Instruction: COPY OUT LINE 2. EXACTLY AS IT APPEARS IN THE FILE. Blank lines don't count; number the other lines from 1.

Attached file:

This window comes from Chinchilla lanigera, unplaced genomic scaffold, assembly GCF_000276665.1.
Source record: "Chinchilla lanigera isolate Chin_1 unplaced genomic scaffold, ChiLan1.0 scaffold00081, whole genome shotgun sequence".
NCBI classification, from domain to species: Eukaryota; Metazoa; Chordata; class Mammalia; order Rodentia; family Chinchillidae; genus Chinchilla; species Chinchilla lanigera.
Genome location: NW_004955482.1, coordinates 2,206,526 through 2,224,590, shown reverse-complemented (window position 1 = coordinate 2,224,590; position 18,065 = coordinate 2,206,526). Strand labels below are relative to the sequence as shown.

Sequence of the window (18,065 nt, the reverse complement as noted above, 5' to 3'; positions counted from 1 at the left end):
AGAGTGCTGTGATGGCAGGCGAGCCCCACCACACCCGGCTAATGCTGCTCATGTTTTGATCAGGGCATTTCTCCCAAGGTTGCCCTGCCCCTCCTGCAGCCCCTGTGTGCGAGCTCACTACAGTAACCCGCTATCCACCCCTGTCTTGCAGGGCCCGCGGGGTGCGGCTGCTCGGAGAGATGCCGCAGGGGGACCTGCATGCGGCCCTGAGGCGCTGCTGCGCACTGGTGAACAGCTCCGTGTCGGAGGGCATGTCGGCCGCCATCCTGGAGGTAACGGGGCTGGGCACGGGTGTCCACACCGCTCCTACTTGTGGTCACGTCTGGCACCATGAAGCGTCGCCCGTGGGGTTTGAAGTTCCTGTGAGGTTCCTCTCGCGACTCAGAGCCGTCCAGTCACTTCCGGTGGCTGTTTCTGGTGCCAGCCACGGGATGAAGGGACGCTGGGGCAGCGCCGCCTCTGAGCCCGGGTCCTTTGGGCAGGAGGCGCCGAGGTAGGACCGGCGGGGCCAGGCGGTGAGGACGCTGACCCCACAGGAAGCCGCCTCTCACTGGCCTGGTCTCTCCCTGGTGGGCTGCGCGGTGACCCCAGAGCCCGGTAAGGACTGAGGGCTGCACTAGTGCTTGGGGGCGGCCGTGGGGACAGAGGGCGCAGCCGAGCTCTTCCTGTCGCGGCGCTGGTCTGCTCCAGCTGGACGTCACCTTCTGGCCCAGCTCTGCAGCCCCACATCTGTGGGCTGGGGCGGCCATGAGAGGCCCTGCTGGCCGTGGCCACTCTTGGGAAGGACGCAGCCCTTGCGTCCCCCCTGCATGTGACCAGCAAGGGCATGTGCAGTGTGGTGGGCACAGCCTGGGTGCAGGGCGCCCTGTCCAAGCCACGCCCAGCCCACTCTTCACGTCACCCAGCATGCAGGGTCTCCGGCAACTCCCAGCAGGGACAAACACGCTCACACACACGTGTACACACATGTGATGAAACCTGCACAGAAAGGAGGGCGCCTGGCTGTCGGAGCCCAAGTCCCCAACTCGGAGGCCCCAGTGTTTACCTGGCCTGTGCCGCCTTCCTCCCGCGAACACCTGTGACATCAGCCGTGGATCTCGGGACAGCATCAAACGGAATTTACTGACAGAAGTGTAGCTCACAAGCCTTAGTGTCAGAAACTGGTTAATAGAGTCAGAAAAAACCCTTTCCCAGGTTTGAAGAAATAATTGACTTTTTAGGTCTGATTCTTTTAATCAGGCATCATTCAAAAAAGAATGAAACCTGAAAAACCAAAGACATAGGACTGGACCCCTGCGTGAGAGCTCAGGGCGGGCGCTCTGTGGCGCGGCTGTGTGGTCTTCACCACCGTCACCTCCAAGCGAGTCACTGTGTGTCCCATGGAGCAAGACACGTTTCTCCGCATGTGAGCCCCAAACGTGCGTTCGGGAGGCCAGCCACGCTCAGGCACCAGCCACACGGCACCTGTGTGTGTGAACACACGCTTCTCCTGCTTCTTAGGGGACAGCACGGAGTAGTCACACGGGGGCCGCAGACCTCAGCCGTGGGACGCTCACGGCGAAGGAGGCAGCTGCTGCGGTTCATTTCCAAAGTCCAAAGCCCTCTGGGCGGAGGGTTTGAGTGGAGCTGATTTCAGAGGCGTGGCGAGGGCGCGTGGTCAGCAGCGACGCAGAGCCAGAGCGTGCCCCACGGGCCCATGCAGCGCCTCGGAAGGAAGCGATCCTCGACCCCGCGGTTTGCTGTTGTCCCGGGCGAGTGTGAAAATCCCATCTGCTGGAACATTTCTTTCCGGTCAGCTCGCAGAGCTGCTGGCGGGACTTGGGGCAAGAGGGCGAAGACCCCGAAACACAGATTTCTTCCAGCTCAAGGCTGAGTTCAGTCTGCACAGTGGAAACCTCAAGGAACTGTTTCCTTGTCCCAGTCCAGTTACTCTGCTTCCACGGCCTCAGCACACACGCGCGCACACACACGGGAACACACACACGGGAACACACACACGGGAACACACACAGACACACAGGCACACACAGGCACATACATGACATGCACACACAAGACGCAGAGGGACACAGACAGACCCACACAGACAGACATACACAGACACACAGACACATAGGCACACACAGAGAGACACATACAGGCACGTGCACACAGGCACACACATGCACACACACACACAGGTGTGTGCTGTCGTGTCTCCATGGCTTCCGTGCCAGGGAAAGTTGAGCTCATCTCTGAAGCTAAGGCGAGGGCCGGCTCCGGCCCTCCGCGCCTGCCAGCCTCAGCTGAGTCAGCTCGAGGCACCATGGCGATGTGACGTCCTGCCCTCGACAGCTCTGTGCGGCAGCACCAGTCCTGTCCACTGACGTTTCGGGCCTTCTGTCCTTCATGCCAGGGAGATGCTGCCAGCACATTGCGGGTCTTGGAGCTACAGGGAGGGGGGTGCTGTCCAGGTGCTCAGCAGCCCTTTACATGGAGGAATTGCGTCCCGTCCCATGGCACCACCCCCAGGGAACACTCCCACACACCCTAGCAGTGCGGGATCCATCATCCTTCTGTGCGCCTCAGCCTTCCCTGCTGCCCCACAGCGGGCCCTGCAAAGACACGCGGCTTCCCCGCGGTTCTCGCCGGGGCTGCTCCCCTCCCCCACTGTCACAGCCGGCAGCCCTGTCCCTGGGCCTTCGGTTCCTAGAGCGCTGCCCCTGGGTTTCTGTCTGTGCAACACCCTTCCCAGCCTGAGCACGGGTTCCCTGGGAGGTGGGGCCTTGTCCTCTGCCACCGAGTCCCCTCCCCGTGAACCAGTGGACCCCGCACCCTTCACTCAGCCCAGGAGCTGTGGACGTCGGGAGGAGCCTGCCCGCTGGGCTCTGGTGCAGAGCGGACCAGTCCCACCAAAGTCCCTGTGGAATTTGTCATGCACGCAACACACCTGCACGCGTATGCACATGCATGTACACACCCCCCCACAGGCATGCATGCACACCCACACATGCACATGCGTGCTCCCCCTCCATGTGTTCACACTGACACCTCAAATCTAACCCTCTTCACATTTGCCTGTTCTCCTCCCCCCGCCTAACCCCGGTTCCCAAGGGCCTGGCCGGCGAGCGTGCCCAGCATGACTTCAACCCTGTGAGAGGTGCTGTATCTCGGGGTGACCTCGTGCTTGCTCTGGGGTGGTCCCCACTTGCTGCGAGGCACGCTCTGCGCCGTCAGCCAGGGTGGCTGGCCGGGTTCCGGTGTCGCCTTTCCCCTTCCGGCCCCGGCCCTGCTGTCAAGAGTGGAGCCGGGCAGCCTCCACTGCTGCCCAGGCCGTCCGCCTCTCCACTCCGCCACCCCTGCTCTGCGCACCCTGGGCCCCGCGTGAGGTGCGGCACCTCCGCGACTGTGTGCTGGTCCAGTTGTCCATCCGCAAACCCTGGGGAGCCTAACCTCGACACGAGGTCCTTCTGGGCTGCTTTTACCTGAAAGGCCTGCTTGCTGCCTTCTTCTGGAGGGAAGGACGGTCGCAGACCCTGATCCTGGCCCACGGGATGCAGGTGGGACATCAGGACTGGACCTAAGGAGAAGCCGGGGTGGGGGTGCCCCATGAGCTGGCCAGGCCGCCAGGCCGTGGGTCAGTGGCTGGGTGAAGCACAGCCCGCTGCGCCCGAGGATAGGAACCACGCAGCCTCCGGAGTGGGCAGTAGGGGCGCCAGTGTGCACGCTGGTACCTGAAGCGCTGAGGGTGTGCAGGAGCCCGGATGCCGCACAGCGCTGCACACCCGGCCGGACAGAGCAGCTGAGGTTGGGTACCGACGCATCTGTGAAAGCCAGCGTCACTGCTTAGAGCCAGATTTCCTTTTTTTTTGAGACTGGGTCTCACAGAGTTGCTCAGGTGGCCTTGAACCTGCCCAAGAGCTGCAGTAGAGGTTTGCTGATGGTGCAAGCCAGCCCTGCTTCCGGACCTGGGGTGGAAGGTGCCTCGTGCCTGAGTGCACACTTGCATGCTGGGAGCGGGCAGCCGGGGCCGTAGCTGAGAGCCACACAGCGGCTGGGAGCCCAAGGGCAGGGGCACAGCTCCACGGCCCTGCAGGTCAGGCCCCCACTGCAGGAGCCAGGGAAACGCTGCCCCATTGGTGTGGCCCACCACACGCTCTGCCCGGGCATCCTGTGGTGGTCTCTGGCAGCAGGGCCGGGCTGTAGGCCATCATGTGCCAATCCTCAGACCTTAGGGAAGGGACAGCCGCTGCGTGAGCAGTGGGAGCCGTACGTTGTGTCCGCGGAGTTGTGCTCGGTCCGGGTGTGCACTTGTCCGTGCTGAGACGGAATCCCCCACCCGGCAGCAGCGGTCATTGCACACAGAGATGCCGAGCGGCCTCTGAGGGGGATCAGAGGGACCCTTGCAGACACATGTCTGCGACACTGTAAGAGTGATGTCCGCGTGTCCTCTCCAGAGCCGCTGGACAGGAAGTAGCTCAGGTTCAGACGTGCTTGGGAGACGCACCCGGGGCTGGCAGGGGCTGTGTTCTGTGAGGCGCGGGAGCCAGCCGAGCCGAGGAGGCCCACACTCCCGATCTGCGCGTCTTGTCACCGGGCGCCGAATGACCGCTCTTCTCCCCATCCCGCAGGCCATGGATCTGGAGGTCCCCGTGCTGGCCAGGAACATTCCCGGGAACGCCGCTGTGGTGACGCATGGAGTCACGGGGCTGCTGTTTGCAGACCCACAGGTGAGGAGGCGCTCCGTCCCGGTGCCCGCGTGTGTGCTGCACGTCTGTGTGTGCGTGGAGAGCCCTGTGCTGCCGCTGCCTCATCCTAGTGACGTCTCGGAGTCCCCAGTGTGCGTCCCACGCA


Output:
Source record: "Chinchilla lanigera isolate Chin_1 unplaced genomic scaffold, ChiLan1.0 scaffold00081, whole genome shotgun sequence".